• Park Cultural Landscapes


Legal and Philosophic Framework

The NPS legal role in historic preservation has its origins in the National Park Service Organic Act
of 1916 (16 U.S.C.1.)
, which created the agency and defined its mission

"...to promote and regulate the use of the...national parks...which purpose is to conserve the
scenery and the natural and historic objects and the wild life therein and to provide for the
enjoyment of the same in such manner and by such means as will leave them unimpaired for the
enjoyment of future generations."

Theodore Roosevelt and John Muir at Yosemite, 1906.
Theodore Roosevelt and John Muir at Yosemite, 1906.

In 1966, the National Historic Preservation Act (Public Law 89-665; 16 U.S.C. 470) set a vision for a nationwide program of historic preservation among federal, tribal and state governments, local municipalities and private and non-profit organizations, as:

“The spirit and direction of the Nation are founded upon and reflected in its historic heritage; the historical and cultural foundations of the Nation should be preserved as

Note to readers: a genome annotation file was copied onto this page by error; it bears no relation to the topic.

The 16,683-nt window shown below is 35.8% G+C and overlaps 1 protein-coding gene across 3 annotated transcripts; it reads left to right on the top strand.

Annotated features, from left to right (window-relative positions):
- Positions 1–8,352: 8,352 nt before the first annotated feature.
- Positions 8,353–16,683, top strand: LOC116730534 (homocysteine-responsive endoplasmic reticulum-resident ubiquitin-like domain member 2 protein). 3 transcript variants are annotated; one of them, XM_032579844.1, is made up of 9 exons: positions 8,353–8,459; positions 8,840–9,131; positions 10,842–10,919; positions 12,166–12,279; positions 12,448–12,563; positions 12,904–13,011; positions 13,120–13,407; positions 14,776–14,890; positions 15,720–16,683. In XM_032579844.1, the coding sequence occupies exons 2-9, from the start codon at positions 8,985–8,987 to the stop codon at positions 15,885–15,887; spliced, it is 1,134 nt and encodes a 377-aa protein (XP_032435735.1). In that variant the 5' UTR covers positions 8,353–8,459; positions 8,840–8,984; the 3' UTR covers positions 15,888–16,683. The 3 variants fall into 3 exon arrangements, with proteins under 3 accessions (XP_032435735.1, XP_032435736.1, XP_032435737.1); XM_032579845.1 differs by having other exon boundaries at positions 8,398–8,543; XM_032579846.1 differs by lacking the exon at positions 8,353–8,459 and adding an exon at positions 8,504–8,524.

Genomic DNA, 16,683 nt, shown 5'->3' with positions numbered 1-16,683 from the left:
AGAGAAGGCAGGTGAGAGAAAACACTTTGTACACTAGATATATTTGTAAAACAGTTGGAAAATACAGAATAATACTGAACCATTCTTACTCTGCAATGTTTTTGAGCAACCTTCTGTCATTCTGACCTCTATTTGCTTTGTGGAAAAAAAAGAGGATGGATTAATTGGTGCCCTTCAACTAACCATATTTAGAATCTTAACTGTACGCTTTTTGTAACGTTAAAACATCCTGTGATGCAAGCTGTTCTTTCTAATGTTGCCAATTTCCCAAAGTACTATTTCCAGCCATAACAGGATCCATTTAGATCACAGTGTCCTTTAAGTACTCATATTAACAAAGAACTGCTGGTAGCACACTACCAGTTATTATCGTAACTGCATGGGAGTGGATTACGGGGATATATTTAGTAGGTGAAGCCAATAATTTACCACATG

a living part of our community life and development in order to give a sense of orientation to the American people… the preservation of this irreplaceable heritage is in the public interest so that its vital legacy of cultural, educational, aesthetic, inspirational, economic, and energy benefits will be maintained and enriched for future generations of Americans.”

With the passage of the NHPA, the NPS became the lead federal historic preservation agency
through responsibilities delegated by the U.S. Secretary of the Interior. Since 1966, the NPS has
had a dual role in historic preservation, both to preserve the resources of the national parks
unimpaired in fulfillment of the Organic Act and to provide leadership in the preservation of the
nation’s cultural heritage, as envisioned by the NHPA.

Below, you’ll find the policy and guidelines adopted by the NPS to implement federal
preservation laws.